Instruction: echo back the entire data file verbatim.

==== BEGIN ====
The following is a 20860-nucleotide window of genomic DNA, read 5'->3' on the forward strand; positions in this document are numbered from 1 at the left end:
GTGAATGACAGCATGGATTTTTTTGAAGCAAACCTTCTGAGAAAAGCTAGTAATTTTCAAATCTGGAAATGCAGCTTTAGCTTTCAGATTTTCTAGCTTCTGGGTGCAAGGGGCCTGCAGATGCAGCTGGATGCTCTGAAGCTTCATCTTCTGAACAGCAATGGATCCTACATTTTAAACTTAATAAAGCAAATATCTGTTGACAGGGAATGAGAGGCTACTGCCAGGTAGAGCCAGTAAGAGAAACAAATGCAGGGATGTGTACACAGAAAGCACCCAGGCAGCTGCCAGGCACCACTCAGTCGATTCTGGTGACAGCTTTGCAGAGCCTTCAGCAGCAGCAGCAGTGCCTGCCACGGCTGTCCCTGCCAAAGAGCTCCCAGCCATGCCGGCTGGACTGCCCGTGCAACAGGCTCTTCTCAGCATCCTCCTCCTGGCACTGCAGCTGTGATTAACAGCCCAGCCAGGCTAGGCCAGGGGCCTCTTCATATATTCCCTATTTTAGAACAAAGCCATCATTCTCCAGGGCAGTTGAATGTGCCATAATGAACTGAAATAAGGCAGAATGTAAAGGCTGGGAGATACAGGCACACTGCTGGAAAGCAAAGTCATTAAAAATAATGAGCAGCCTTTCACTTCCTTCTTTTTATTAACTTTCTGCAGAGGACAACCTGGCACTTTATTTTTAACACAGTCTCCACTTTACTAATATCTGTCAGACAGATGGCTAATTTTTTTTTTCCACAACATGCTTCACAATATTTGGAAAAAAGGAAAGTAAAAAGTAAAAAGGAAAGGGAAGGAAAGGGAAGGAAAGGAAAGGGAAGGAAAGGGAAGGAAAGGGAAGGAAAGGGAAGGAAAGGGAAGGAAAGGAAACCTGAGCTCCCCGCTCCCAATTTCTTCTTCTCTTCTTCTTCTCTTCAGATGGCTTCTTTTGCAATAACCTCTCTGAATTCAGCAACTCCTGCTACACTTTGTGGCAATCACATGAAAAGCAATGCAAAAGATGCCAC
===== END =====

The following is a 20860-nucleotide window of genomic DNA, read 5'->3' on the forward strand; positions in this document are numbered from 1 at the left end:
GTGAATGACAGCATGGATTTTTTTGAAGCAAACCTTCTGAGAAAAGCTAGTAATTTTCAAATCTGGAAATGCAGCTTTAGCTTTCAGATTTTCTAGCTTCTGGGTGCAAGGGGCCTGCAGATGCAGCTGGATGCTCTGAAGCTTCATCTTCTGAACAGCAATGGATCCTACATTTTAAACTTAATAAAGCAAATATCTGTTGACAGGGAATGAGAGGCTACTGCCAGGTAGAGCCAGTAAGAGAAACAAATGCAGGGATGTGTACACAGAAAGCACCCAGGCAGCTGCCAGGCACCACTCAGTCGATTCTGGTGACAGCTTTGCAGAGCCTTCAGCAGCAGCAGCAGTGCCTGCCACGGCTGTCCCTGCCAAAGAGCTCCCAGCCATGCCGGCTGGACTGCCCGTGCAACAGGCTCTTCTCAGCATCCTCCTCCTGGCACTGCAGCTGTGATTAACAGCCCAGCCAGGCTAGGCCAGGGGCCTCTTCATATATTCCCTATTTTAGAACAAAGCCATCATTCTCCAGGGCAGTTGAATGTGCCATAATGAACTGAAATAAGGCAGAATGTAAAGGCTGGGAGATACAGGCACACTGCTGGAAAGCAAAGTCATTAAAAATAATGAGCAGCCTTTCACTTCCTTCTTTTTATTAACTTTCTGCAGAGGACAACCTGGCACTTTATTTTTAACACAGTCTCCACTTTACTAATATCTGTCAGACAGATGGCTAATTTTTTTTTTCCACAACATGCTTCACAATATTTGGAAAAAAGGAAAGTAAAAAGTAAAAAGGAAAGGGAAGGAAAGGGAAGGAAAGGAAAGGGAAGGAAAGGGAAGGAAAGGGAAGGAAAGGGAAGGAAAGGGAAGGAAAGGAAACCTGAGCTCCCCGCTCCCAATTTCTTCTTCTCTTCTTCTTCTCTTCAGATGGCTTCTTTTGCAATAACCTCTCTGAATTCAGCAACTCCTGCTACACTTTGTGGCAATCACATGAAAAGCAATGCAAAAGATGCCAC